Art Cooper, MD
Disaster Medicine
When the American Board of Physician Specialties offered to host the American Board of Integrative Medicine, ABPS became a landmark organization working to move medicine into the twenty first century. Certifying physicians who have completed rigorous academic training in Integrative Medicine ensures that the field of Integrative Medicine will continue to develop academically, clinically, and professionally. The leadership of ABPS continues to impress me - they are diligent in constantly innovating to provide certifications for physicians who want to advance their careers and their areas of expertise. I am honored to be a part of this organization.

Ann Marie Chiasson, MD
Integrative Medicine
There are many ways board certification advances a physician career. ABPS Board examination verifies your accuracy, precision, and reflects your mastery of your residency training verifying your expertise. ABPS Board certification demonstrates your level of expertise beyond your practice experience, primary education degrees, and training which are necessary for insurance reimbursement and practice privilege requirements. Attaining your ABPS Board Certification will clarify your purpose, secure your practice growth, and expand into leadership positions. Board certification can serve as an indication of a physician’s commitment to medicine, beyond the minimal standards and competency of training, their measurement to quality of care, and attaining an award for excellence.

Chris Kunis MD
Internal Medicine
When I think historically, advancement in medicine and patient safety and care has been driven by the diversity of people and scientific thought. That’s what I found at the ABPS and more. For over 60 years that is just who we are. I found a physician certifying body that provides a choice and voice to all physicians ensuring that patients are always placed first.

Jerry Allison, MD
Emergency Medicine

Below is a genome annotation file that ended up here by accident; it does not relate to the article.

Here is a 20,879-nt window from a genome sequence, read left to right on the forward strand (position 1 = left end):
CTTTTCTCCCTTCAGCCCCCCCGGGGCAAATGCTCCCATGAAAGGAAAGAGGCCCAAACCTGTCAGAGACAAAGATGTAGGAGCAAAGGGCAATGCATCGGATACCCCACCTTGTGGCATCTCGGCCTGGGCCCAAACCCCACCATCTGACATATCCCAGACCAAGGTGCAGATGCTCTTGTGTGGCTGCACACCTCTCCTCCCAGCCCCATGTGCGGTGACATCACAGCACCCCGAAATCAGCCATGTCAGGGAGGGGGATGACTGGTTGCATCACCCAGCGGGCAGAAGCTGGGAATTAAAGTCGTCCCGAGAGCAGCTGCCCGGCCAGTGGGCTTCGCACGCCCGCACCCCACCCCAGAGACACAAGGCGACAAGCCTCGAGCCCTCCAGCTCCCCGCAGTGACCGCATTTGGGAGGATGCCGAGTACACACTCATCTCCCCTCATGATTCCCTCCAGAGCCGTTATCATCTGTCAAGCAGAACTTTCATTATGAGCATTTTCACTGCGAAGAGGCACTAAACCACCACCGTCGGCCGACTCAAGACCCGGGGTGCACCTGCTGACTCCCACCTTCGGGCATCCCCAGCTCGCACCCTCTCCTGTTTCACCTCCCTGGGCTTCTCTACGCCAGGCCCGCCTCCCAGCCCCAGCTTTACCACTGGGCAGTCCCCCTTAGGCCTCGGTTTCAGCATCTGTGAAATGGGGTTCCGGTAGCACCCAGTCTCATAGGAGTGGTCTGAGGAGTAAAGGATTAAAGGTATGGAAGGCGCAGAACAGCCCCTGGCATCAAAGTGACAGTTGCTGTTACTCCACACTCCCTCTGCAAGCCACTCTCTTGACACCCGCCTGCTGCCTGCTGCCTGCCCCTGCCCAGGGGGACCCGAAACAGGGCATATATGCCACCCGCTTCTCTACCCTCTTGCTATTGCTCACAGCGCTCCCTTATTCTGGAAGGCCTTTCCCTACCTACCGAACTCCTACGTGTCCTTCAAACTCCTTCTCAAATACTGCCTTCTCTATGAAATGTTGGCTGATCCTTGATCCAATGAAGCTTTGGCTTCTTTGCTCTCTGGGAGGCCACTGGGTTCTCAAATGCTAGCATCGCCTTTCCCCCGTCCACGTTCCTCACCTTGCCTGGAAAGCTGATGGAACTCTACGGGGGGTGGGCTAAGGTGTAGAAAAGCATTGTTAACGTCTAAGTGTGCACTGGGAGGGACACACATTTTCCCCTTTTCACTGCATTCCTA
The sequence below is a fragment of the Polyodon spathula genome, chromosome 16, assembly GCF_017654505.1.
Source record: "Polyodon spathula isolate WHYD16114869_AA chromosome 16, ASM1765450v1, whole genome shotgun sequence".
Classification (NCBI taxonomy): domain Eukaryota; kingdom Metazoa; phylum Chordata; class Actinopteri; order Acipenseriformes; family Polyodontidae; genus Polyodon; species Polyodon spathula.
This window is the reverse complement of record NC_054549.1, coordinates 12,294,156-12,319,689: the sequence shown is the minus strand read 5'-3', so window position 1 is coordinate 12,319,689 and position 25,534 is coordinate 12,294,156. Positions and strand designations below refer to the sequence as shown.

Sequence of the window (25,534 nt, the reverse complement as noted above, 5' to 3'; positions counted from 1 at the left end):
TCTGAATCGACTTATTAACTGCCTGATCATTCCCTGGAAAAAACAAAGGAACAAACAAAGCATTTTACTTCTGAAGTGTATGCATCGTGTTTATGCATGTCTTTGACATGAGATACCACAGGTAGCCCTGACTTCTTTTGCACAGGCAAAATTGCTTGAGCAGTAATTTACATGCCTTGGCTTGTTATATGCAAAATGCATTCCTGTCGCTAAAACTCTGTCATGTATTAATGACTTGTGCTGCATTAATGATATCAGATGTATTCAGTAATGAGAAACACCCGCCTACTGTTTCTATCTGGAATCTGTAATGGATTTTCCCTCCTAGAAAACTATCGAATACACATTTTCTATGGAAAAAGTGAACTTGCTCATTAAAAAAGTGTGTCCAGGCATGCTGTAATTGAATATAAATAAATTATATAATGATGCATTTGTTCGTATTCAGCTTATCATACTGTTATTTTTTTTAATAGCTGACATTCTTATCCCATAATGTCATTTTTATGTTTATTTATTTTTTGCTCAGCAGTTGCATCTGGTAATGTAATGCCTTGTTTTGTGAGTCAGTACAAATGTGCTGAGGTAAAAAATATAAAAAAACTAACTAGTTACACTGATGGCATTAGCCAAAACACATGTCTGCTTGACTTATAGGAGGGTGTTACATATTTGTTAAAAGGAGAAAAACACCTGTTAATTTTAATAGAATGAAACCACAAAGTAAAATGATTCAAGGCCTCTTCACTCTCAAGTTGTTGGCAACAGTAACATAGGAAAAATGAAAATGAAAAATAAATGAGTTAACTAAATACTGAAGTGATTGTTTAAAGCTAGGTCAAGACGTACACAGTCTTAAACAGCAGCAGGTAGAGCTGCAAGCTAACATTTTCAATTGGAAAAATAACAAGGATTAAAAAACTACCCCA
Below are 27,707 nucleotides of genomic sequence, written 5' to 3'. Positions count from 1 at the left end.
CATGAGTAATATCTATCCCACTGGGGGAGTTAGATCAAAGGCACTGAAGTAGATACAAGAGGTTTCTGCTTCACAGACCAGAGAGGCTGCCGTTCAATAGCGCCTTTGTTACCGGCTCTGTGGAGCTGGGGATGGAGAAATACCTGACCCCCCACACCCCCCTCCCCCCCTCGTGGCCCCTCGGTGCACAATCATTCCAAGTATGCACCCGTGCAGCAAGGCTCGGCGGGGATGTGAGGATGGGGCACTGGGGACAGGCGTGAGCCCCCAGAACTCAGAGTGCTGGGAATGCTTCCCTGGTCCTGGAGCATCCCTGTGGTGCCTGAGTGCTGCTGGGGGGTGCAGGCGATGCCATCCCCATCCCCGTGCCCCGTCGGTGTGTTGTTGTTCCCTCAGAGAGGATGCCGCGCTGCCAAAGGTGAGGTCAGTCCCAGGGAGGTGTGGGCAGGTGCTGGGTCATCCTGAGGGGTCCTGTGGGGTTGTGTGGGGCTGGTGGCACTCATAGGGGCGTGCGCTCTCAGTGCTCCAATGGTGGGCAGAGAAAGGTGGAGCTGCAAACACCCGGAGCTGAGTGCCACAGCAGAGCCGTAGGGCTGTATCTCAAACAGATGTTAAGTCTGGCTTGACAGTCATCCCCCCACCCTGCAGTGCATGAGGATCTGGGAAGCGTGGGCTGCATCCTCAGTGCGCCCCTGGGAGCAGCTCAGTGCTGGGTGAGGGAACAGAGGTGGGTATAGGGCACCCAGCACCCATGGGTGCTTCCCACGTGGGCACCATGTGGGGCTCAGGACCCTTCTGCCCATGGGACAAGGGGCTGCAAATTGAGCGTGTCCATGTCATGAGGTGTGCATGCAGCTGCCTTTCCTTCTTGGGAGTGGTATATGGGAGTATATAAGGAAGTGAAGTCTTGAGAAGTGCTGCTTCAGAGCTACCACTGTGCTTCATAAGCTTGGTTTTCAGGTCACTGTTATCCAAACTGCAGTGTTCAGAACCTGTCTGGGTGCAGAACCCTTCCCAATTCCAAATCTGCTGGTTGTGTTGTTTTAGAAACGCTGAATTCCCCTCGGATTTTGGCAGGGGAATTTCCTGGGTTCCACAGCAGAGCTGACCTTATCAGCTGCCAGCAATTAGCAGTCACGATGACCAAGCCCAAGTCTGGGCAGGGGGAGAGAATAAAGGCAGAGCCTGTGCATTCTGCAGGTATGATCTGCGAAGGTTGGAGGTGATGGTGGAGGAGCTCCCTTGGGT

When I decided to pursue a full time role as a physician executive it was important to me to obtain additional professional training, education and work experience. Board certification through the ABPS in Administrative Medicine is validation of my efforts and a demonstration of dedication to professional development. We need more physicians to become full time health care executives, knowing there is a board certification option in Administrative Medicine encourages physicians to take the leap from full time clinical practice to healthcare organizational leadership.

Richard Paula, MD
Administrative Medicine
The American Board of Physician Specialties has provided me with the opportunity to demonstrate mastery of internal medicine through board certification. As a hospitalist, board certification is an expected credential, and hospitals recognize the American Board of Physician Specialties (ABPS) as one of the three standard credentialling bodies for Internal Medicine. Additionally, the ABPS has helped me develop leadership skills as a Board member and Committee Chairperson. ABPS has also helped me sharpen critical thinking skills as a test question developer and reviewer. The Allopathic (MD) and Osteopathic (DO) physicians in the ABPS are lifelong learners and frequently pursue multiple board certifications. I enjoy the camaraderie of my peers in ABPS.

Loren Jay Chassels, DO
Internal Medicine